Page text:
Year: 2012
DOI: 10.1007/s11280-012-0182-4
TitleEverything is alive: towards the future wisdom Web of things
Authors: Akihiro Eguchi, Hung Nguyen and Craig W. Thompson
The Everything is Alive (EiA) project at University of Arkansas is focused on pervasive computing. We consider that every physical object can be a living smart object and any services can be a living phenomenon. The goal of EiA is to make everything alive to make our lives revive with the objective to make use of all objects and services surrounding us to make our life better. Our project is goal-oriented, and the scope of this project is broad, encompassing Ubiquitous Intelligence, Cyber-Individual, Brain Informatics, and Web Intelligence. In this paper, we discuss how those technologies can be integrated together and fit into a seamless cycle like the one proposed in the Wisdom Web of Things (W2T). We also provide two case studies from our EiA project. The first case study is to demonstrate how a concept first tested in a virtual environment can be successfully implemented in the real world later when technological advances finally caught up. The data collection step and the ability to manually control smart objects of the W2T cycle are fulfilled in this step. The second case study is to show how the software simulator and hardware implementation are abstracted from the underlying algorithm, and thus, it serves as an example of how virtual worlds can be used as a test bed for W2T, especially with regards to the development of the remaining steps of the W2T cycle. 

Attending as a panelist at a seminar on “A Guidepost for Aspiring Global Leaders in Science” on July 22 in Tokyo

posted Jul 13, 2012, 8:31 AM by Akihiro Eguchi   [ updated Jan 31, 2013, 3:46 PM ]

New York, NY -- The following information was released by the Friends of Today, inc.:

Kagakusha Network (or “Scientist Network”),  a group of young scientists and students who have studied or aspire to study abroad, will organize a symposium entitled ”A Guidepost for Aspiring Global Leaders in Science” on July 22, 2012 (Sun), 1:30 pm-5 pm at the Tokyo Kokusai Forum, as a major public  event combined with their First Annual Meeting.

Dr. Keiko Sugimoto (Institute of Physical and Chemical Research, Japan) and Prof. Yuichiro Anzai (President of JSPS, the past President of Keio University) will be keynote speakers, and researchers who have earned their Ph.D. degrees will provide valuable information based on their experiences to those who wish to study abroad.   Admission is free. Advance reservations are required.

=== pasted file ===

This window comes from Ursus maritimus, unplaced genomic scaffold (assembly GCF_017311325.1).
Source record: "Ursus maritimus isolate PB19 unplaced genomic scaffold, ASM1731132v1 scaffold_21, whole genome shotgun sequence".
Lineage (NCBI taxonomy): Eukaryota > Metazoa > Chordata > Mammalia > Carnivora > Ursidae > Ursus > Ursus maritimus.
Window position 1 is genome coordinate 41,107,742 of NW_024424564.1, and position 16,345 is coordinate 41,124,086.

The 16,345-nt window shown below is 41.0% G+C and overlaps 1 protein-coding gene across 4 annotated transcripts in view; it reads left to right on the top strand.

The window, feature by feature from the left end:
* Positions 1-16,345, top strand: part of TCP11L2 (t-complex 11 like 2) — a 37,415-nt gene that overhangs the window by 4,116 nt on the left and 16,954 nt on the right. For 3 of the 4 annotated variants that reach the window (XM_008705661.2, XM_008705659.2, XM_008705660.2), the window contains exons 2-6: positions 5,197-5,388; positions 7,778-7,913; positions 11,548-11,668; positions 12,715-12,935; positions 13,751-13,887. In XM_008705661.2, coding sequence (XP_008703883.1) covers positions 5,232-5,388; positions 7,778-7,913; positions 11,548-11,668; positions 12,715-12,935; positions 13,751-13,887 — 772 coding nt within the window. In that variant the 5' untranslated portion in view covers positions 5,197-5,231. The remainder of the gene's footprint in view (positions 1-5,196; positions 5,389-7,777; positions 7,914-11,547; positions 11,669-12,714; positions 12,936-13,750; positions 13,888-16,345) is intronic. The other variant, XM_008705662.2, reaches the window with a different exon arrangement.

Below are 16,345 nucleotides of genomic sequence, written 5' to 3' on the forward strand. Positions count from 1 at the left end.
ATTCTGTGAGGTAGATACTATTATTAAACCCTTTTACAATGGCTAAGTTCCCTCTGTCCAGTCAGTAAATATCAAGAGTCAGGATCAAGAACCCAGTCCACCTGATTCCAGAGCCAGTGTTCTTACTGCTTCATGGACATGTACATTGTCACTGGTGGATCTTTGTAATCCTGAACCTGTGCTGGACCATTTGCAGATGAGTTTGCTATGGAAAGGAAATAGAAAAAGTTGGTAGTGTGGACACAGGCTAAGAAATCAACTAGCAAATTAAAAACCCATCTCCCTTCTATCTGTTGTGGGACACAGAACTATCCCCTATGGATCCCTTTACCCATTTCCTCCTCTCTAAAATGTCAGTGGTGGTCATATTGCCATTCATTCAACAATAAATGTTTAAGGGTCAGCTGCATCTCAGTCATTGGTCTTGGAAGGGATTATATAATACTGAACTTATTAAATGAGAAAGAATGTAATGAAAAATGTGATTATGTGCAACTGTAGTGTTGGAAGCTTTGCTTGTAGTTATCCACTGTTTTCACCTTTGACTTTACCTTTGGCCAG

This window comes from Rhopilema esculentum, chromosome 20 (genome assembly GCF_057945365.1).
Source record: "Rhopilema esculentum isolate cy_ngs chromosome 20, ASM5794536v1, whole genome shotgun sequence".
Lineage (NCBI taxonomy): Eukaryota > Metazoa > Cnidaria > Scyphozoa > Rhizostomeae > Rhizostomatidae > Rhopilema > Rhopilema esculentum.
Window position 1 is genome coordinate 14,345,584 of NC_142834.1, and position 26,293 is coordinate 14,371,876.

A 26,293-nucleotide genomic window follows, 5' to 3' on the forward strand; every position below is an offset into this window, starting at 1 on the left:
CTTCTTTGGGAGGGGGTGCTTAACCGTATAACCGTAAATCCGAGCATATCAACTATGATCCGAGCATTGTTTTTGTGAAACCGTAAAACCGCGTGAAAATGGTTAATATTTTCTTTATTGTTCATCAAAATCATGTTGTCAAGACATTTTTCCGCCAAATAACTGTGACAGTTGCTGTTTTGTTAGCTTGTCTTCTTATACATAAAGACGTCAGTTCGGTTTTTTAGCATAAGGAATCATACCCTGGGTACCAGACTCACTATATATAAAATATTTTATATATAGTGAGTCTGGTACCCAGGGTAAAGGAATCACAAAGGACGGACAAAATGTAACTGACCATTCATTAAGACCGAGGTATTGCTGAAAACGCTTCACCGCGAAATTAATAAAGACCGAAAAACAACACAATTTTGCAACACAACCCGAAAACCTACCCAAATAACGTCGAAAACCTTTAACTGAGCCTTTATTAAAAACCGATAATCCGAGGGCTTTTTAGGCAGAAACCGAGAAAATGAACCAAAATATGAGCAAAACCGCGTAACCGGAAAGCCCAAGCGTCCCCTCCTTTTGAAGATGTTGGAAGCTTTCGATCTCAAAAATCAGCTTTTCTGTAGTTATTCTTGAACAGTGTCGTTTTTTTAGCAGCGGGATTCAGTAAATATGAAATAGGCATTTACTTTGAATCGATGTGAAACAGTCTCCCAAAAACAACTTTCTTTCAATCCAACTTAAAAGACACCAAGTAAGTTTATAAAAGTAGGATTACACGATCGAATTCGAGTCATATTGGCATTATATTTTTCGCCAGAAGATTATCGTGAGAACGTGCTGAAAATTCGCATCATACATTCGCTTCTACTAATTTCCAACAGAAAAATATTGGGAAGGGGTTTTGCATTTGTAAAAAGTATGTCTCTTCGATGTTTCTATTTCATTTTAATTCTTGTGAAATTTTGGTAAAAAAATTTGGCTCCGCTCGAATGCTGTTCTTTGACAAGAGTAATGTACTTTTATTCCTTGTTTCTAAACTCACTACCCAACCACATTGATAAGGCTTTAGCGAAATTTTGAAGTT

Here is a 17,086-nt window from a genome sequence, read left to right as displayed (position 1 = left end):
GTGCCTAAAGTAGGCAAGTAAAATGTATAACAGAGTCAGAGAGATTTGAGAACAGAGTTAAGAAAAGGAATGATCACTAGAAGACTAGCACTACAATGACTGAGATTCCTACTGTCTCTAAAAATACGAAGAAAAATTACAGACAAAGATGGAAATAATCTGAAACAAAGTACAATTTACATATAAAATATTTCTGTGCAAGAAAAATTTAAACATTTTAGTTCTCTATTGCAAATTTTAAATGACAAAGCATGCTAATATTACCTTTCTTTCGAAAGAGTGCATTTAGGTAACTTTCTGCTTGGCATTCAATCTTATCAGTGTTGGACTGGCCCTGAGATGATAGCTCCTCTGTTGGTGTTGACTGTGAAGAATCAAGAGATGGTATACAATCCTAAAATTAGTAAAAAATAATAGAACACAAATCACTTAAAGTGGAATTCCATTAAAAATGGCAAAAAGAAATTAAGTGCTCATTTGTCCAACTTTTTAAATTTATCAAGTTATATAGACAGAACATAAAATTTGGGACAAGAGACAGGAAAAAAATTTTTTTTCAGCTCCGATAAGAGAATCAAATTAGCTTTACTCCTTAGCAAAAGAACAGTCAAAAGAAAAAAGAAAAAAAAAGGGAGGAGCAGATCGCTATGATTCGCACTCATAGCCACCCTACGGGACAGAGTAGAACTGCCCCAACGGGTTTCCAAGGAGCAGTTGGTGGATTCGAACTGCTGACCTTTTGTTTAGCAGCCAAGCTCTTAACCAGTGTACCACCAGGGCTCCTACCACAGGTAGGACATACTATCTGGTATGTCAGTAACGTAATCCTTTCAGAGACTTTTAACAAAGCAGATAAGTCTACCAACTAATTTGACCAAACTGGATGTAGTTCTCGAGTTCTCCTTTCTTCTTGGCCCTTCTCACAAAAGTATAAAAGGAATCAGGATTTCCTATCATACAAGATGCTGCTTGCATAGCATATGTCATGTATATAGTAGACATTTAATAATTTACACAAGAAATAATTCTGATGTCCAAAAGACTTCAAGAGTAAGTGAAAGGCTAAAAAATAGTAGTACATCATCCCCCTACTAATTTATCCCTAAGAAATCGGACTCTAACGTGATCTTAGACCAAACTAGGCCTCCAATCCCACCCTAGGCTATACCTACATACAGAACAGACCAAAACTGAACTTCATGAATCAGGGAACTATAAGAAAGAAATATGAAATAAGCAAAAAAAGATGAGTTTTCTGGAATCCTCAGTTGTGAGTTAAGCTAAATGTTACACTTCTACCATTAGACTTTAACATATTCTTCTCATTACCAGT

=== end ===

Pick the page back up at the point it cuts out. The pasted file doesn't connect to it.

For details, see http://www.kagakusha.net/conference

The slide presented at the conference is uploaded. [view download]

Done with the second thesis defense for Psychology degree

posted Apr 21, 2012, 2:49 PM by Akihiro Eguchi

I have successfully completed my thesis defense for the second bachelor degree in Psychology on April 12th. The thesis title was cultural bias during word acquisition. Children are known to use various learning biases to efficiently develop their language skills.  Prior studies have confirmed that young children keep track of reliability histories of possible teachers in order to selectively learn words. Furthermore, it has been shown that they are less likely to learn from foreign language speakers or foreign names of objects. Recent studies even indicated that children seem to change their patterns of learning just by hearing the cultural background of the target objects. The purpose of this thesis is to investigate the cultural bias in word learning among 2- to 3-year-olds. We hypothesized that children would be less likely to learn object names and functions when they were told those objects and/or the teacher were from another country. The result of the experiment showed no evidence to support this hypothesis; however, we found that participants performed very poorly in the novel word learning task, yet very well on the novel function learning task.  Possible reasons for these findings are discussed.

Accepted Into Oxford DPhil Program

posted Apr 21, 2012, 2:33 PM by Akihiro Eguchi